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The New Mexico Supreme Court consolidated two separate appeals of a final order of the New Mexico Public Regulation Commission (PRC) that granted a taxicab certificate to Q Cab, LLC for new taxicab service in Albuquerque. Two preexisting taxicab companies, Albuquerque Cab Company (Albuquerque Cab) and Yellow-Checker Cab Company (Yellow Cab) wanted the New Mexico Supreme Court to interpret the Motor Carrier Act, NMSA 1978, section 65-2A-1 to -41 (2003, as amended through 2017), because the Act had been recently amended, creating separate designations for “municipal” and “general” taxicab services, and added a definition of fitness which a candidate taxicab company must show, and the PRC must find, before an applicant may operate. The two preexisting companies sought a declaration with respect to their ability to protest new taxicab applications. The PRC determined Q Cab was fit to operate. The Supreme Court, after review, determined Albuquerque Cab and Yellow Cab were not statutorily protected from competing applicants; Albuquerque Cab and Yellow Cab both failed to demonstrate their respective businesses would be impaired; and that the PRC’s determination that Q Cab was fit to operated was supported by substantial evidence and was within the agency’s discretion. The Supreme Court affirmed the PRC’s final order. View "Albuquerque Cab Company, Inc. v. New Mexico Public Regulation Comm'n" on Justia Law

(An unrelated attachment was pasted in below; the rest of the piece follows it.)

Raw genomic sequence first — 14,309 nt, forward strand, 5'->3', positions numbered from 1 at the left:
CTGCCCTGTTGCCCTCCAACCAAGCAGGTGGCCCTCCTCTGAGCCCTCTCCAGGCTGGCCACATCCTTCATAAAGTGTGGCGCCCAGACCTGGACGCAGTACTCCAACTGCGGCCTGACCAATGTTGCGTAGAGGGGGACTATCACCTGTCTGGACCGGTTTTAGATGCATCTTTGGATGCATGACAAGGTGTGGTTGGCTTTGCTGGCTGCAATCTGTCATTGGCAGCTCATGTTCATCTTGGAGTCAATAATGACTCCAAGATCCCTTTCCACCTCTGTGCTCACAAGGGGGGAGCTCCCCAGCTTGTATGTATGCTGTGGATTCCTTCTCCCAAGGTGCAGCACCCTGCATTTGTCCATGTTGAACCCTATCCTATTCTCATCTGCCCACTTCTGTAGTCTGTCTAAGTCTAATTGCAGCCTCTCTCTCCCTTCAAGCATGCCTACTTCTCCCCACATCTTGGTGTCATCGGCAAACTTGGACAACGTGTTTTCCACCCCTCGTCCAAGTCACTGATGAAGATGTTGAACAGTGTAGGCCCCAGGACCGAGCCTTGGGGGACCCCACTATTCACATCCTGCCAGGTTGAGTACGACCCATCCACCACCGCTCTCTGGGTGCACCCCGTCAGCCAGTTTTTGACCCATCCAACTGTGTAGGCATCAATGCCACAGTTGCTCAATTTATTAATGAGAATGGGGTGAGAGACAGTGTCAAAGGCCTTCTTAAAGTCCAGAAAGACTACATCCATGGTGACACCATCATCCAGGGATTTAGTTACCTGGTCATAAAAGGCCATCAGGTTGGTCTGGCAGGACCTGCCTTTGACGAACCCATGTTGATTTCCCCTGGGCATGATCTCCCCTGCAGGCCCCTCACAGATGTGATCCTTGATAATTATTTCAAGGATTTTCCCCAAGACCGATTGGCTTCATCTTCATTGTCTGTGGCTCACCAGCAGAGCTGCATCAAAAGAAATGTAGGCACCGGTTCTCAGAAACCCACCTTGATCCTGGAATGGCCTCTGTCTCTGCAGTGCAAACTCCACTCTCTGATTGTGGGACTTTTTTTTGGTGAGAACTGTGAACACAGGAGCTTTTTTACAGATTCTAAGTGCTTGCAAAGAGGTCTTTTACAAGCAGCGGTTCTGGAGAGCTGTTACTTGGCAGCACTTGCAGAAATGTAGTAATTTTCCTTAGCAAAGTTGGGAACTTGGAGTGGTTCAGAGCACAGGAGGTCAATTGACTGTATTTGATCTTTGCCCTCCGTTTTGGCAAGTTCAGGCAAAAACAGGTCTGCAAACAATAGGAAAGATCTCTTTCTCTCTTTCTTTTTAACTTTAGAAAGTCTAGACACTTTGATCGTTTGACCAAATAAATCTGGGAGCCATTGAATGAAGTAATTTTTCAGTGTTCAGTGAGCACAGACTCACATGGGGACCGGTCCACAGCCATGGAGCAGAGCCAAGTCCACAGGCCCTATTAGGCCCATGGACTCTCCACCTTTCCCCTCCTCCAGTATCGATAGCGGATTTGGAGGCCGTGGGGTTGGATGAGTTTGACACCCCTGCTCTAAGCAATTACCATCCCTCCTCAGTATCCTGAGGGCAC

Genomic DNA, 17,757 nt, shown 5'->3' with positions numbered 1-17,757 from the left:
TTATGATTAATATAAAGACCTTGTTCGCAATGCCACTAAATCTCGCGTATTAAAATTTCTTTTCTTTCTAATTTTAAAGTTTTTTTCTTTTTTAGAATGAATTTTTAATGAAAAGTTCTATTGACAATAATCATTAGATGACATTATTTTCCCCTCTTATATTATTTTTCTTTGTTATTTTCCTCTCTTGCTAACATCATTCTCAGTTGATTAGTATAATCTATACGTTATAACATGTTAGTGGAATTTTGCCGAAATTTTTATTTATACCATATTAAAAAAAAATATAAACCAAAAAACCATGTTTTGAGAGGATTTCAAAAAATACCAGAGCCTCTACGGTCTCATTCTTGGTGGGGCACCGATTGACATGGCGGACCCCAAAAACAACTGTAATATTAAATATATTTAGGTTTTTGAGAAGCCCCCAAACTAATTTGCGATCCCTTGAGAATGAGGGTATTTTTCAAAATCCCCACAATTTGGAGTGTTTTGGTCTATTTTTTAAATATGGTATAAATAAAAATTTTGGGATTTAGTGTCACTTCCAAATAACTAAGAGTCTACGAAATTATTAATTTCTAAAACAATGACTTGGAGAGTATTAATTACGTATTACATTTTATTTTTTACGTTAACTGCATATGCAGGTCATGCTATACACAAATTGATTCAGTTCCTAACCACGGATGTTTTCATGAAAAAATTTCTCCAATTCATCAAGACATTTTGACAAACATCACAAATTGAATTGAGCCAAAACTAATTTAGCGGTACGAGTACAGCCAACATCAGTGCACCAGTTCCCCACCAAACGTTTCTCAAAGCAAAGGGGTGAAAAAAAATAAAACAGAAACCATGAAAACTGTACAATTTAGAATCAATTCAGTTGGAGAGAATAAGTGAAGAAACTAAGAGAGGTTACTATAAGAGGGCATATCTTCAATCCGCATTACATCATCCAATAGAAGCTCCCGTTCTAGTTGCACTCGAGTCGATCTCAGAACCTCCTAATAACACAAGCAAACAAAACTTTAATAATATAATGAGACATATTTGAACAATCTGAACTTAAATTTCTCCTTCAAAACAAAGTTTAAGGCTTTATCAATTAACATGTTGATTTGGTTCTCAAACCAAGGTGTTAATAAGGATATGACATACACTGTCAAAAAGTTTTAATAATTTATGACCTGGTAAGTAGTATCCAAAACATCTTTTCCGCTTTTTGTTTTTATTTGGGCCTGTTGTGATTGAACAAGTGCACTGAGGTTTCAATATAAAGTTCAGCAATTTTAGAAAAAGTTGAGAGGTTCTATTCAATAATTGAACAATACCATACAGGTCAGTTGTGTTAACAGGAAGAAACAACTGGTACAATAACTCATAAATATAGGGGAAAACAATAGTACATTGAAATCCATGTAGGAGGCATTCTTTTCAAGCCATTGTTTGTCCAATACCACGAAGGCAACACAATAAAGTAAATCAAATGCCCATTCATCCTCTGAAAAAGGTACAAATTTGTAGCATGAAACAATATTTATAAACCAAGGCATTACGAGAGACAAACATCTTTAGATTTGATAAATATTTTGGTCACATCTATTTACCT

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Defendant Jesus Castro was charged with two counts of criminal sexual penetration. Defendant had two trials: the first resulted in a mistrial, and after the second, a jury convicted him of one count of forced penile penetration. The time between the trials was thirty-two months. The delay was due to multiple continuances, attorney motions to withdraw, the mistrial, and fifteen months during which the case was stagnant. Despite the delay in setting his retrial, neither Defendant nor his attorney, Jonathan Huerta, asserted Defendant’s right to a speedy trial before his conviction. Four and one-half months after Defendant’s conviction, his new attorney filed a post- trial motion to dismiss with the district court based on speedy trial grounds. The motion alleged that Defendant failed to assert his right earlier due to ineffective assistance of counsel. The district court denied Defendant’s motion to dismiss. On appeal, the Court of Appeals remanded the case back to the district court, instructing it to hold an evidentiary hearing to determine whether there was ineffective assistance of counsel, particularly regarding Huerta’s failure to assert Defendant’s right to a speedy trial. If the district court found that Huerta’s assistance was constitutionally ineffective, the Court of Appeals instructed it to reassess whether Defendant’s right to a speedy trial had been violated. The State filed a petition for writ of certiorari with New Mexico Supreme Court to determine whether “the mere failure to file a demand for a speedy trial establish[es] a prima facie case of ineffective assistance of counsel.” The Court held Defendant’s right to a speedy trial was not violated and Defendant did not make a prima facie showing of ineffective assistance of counsel because Huerta may have strategically withheld a demand for a speedy trial if it would benefit Defendant’s case. Accordingly, the Court reversed the Court of Appeals without prejudice to a habeas corpus petition, which Defendant could bring to resolve whether Huerta provided ineffective assistance of counsel for failing to assert Defendant’s speedy trial right, in addition to any other allegations of ineffective assistance of counsel. View "New Mexico v. Castro" on Justia Law